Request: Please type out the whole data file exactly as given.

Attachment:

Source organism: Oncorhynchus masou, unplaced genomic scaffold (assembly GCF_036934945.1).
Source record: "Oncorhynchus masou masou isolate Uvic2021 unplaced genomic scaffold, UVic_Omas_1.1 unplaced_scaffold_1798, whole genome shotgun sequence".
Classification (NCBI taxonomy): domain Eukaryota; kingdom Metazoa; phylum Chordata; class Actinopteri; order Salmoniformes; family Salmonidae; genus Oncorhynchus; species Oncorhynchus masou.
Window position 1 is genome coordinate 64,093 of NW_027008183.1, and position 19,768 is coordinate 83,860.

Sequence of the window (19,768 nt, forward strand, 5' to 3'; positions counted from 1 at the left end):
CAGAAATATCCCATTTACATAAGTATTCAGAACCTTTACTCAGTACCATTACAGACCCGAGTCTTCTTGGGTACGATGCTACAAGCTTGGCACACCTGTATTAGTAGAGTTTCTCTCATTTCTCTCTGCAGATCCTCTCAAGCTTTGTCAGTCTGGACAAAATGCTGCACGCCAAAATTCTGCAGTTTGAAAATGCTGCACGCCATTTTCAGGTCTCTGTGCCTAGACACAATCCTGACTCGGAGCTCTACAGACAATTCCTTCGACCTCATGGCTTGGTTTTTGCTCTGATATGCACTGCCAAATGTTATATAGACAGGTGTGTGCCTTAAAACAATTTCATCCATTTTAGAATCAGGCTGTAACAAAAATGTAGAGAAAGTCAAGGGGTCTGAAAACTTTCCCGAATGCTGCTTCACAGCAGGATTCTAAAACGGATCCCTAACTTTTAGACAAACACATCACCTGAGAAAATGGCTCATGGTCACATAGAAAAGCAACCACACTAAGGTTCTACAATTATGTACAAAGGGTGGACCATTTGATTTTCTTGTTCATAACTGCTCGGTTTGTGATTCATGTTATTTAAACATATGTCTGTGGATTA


Source organism: Oncorhynchus masou, unplaced genomic scaffold (assembly GCF_036934945.1).
Source record: "Oncorhynchus masou masou isolate Uvic2021 unplaced genomic scaffold, UVic_Omas_1.1 unplaced_scaffold_1798, whole genome shotgun sequence".
Classification (NCBI taxonomy): domain Eukaryota; kingdom Metazoa; phylum Chordata; class Actinopteri; order Salmoniformes; family Salmonidae; genus Oncorhynchus; species Oncorhynchus masou.
Window position 1 is genome coordinate 64,093 of NW_027008183.1, and position 19,768 is coordinate 83,860.

Sequence of the window (19,768 nt, forward strand, 5' to 3'; positions counted from 1 at the left end):
CAGAAATATCCCATTTACATAAGTATTCAGAACCTTTACTCAGTACCATTACAGACCCGAGTCTTCTTGGGTACGATGCTACAAGCTTGGCACACCTGTATTAGTAGAGTTTCTCTCATTTCTCTCTGCAGATCCTCTCAAGCTTTGTCAGTCTGGACAAAATGCTGCACGCCAAAATTCTGCAGTTTGAAAATGCTGCACGCCATTTTCAGGTCTCTGTGCCTAGACACAATCCTGACTCGGAGCTCTACAGACAATTCCTTCGACCTCATGGCTTGGTTTTTGCTCTGATATGCACTGCCAAATGTTATATAGACAGGTGTGTGCCTTAAAACAATTTCATCCATTTTAGAATCAGGCTGTAACAAAAATGTAGAGAAAGTCAAGGGGTCTGAAAACTTTCCCGAATGCTGCTTCACAGCAGGATTCTAAAACGGATCCCTAACTTTTAGACAAACACATCACCTGAGAAAATGGCTCATGGTCACATAGAAAAGCAACCACACTAAGGTTCTACAATTATGTACAAAGGGTGGACCATTTGATTTTCTTGTTCATAACTGCTCGGTTTGTGATTCATGTTATTTAAACATATGTCTGTGGATTA